The Miami Heraldtells us that Mitt Romney, in a speech to Cuban Americans in Miami, associated a statement often used by Fidel Castro with a free Cuba. The statement is Patria o muerte, venceremos! which means ''Fatherland or death, we shall overcome.''
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This Washington Posteditorial gives us yet another example of how the immigration system needs to be fixed. This time the focus is on a raid in New Bedford, MA, where about 360 illegal immigrants, many of whom worked in sweatshop-like conditions, were arrested. The last paragraph says it all:
Cruel, self-defeating and illogical, the New Bedford raid is an inelegant example of how badly this country needs a clear-eyed immigration policy, one that provides not only for tough enforcement but also humane protections and a path to citizenship for immigrants who have put down roots and contributed to the national economy. The current regimen is a blight -- on immigrants who need the work, on employers who need the labor, and on a nation whose ideals of fair play and image as a welcoming and caring place are seriously at risk.
The Times takes an indepth look at one of the "new tools." For more on our take on the new tools for politics and how to best use them visit our New Politics Institute website and come back regularly to this blog. There is little doubt that we are seeing a vastly different way to campaign, advocate and run our politics this year, and the change, if anything, seems to be increasing in velocity.
A new editorial from the Times echoes an argument NDN has been making for two years: that the Administration needs to take more aggressive steps to help all Americans benefit from the opportunities of globalization:
In a speech just before his recent Asia trip, Treasury Secretary Henry Paulson Jr. cited a poll showing that only a third of Americans view free trade as an economic plus, while nearly half say it is bad for jobs and wages. Unless Mr. Paulson and the administration do a lot more to counter that public anxiety — and growing opposition on Capitol Hill — President Bush stands to lose his fast-track authority to negotiate trade deals, which will be up for renewal soon, and will find it increasingly hard to block protectionist laws.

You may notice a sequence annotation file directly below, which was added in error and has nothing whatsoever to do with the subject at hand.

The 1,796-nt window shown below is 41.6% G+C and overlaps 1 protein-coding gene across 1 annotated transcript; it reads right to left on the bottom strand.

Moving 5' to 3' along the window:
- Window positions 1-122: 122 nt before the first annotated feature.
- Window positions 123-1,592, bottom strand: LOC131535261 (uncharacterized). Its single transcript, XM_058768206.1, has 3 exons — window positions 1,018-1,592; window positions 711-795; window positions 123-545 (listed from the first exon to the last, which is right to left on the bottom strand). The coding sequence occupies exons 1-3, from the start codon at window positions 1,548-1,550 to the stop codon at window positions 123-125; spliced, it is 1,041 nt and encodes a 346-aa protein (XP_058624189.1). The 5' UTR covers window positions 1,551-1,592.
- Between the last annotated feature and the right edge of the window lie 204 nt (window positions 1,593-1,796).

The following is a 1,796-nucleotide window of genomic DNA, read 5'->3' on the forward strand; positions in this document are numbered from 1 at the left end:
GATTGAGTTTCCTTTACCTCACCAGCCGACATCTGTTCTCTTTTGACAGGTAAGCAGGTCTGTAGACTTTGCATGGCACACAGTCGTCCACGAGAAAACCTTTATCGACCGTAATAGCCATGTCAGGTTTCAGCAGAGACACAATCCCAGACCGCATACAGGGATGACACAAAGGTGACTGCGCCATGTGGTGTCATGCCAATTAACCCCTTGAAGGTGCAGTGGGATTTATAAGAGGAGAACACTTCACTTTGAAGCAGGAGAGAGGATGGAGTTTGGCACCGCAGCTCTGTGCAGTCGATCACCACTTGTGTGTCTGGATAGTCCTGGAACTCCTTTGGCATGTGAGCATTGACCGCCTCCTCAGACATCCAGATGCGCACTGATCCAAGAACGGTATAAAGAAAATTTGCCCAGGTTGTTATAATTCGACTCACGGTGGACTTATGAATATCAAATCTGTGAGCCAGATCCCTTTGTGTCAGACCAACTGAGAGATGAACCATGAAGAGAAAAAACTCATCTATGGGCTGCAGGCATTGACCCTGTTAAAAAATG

So far Mr. Paulson has tried to explain away Americans’ fears by stressing that technology, not trade, is most to blame for lost jobs. But the opposition is not only about lost jobs. It’s also about the downward pressure on wages and the concentration of income at the top that have gone hand in hand with globalization. And it’s about the erosion of the social safety net — from inadequate unemployment compensation to subpar public schools — which makes many Americans view economic transitions like globalization as risks not worth taking.
As the nation’s top economic official, Mr. Paulson should be the person to push for policies to strengthen the political foundation for free trade. That would start with a significant upgrading of the Labor Department’s Trade Adjustment Assistance program, which helps workers who lose jobs because of trade. Congress expanded the program in 2002 in exchange for granting Mr. Bush fast-track negotiating authority on trade deals. But the administration has made little effort to publicize the program, and many eligible workers do not even know it exists.
Also long overdue is a plan to guarantee all Americans health care. Education is also important, although Mr. Paulson is overstating the case when he describes it as a silver bullet for making Americans more competitive. Unfortunately, the administration has let the funds decline for proven programs like Head Start and has even failed to secure full financing for its No Child Left Behind initiative.
In the wake of Mr. Paulson’s trip to China, Beijing made another comment about liberalizing its currency exchange rate, a move that would help make American exports more competitive. But the greatest threats to free trade are Americans’ fears about globalization and their doubts that the government will do anything to help them. It’s time for Mr. Paulson to use his powers of persuasion — starting with Mr. Bush — to solve the domestic side of the trade problem.